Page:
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Struggle | James McPartland

"Struggle has no power of its own; every ounce of energy it possesses comes from within us. We feed each battle by our thoughts and fortify the fight by our fear of it." — James McPartland

Our struggles are a repelling force meant to distract us from doing the work that we truly want to do. The more important the work and the more we believe it will feed our evolution, the more resistance we will experience in pursuit of it. Struggles are common and can show up in a range of areas – from feeding our soul creatively to health regimens, spiritual growth, education, cultivating relationships, undertaking an endeavour to help others, and risking isolation to develop the skills required to meaningfully advance our careers.

If you look closely, you can see that struggle disguises itself as an outside opponent: time, boss, spouse, kids, the opinion of others, our judgements, and even the weather. The subtle, and not so subtle, voice of struggle will get into your head and press hard to convince you of either the inconvenience or impossibility of what you deep down know you must do.

One of the greatest manifestations of struggle is procrastination, whereby we consistently rationalize putting things off to one of our two favourite days of the week: tomorrow and someday. Procrastination is a learned behaviour, one mastered by repetition. If we’re not careful, we will put off our lives until there is virtually no time left to push past our struggle and realize what we have been put on earth to do.

The struggle will never be beaten, but it can be tamed in pursuit of completing the various duties required to fulfil our life assignments.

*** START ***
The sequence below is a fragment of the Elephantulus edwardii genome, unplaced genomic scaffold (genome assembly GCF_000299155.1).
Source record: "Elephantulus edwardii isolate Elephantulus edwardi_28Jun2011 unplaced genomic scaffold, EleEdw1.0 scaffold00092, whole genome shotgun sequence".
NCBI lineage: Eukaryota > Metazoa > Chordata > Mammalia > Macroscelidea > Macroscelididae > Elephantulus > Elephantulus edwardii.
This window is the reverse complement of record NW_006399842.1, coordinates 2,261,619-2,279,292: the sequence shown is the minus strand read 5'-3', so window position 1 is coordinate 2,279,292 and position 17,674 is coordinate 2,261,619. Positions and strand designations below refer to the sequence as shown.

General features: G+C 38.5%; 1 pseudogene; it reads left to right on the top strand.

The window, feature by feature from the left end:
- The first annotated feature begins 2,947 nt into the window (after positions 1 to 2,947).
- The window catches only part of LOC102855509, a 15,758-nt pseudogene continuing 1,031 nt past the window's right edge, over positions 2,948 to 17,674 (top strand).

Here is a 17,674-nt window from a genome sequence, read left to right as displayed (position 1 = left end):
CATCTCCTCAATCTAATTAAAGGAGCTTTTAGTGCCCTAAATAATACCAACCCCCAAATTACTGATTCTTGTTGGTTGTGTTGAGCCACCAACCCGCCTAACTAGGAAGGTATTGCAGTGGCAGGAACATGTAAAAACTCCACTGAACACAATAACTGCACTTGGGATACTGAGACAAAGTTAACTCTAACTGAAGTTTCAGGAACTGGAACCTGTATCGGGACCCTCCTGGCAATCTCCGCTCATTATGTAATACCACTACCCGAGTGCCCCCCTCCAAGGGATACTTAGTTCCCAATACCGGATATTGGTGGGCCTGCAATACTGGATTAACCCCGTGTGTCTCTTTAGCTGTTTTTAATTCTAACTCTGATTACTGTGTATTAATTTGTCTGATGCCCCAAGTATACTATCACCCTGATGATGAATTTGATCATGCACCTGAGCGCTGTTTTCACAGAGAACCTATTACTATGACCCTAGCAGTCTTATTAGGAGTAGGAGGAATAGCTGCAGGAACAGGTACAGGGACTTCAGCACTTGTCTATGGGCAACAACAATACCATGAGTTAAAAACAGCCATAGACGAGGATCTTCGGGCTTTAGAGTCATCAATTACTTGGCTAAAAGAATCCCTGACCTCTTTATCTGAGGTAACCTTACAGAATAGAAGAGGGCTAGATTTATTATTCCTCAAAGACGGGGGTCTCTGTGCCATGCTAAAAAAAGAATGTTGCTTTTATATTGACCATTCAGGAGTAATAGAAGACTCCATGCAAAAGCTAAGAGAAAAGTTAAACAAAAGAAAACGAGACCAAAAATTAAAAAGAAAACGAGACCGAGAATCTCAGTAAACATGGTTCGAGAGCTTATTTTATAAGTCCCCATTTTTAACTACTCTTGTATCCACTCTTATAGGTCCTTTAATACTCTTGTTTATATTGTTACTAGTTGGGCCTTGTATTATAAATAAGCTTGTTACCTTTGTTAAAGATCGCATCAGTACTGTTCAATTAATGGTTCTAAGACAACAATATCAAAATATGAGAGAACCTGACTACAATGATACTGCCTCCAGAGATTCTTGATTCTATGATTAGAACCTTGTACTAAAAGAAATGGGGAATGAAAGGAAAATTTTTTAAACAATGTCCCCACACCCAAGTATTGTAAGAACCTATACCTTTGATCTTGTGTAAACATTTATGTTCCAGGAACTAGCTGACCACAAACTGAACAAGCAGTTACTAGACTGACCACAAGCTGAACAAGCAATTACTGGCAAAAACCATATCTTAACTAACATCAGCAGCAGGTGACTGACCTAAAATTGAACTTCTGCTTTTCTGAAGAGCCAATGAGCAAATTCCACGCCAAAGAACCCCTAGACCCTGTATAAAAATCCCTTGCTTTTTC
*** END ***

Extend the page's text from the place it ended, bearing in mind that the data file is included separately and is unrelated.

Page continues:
In an attempt to harness the strife, ask yourself several questions:

1. What obstacles have he created to justify his current situation?

2. Are these obstacles proportionate to the size of my goal, or am I making majors out of minors?

3. Has he surrounded himself with certain people to validate my struggle?

4. What is it that he is actually afraid of?

Next, follow up those questions by answering these:

1. What is this struggle meant to teach him?

2. If he pushes past it, who are the people that truly stand to benefit?

3. When he looks at those he admires most what possible struggles have they had to work through along the way?

4. How can he condition himself to accept that another wave of difficulties awaits him as he pursues who he has the potential to become?

Each of our major struggles represents a piece of the life puzzle, one that invites the next challenge and the corresponding puzzle piece. The more willing we are to accept that each struggle unlocks a sequence of strenuous steps, the more we come to find that embracing our struggle brings us closer to living our lives with meaning and purpose.

Put another way, if the ends justify the means, then the struggle is the path to fulfilling our purpose and executing our life assignments. It can be one of the best teachers we will ever have the pleasure to study under.

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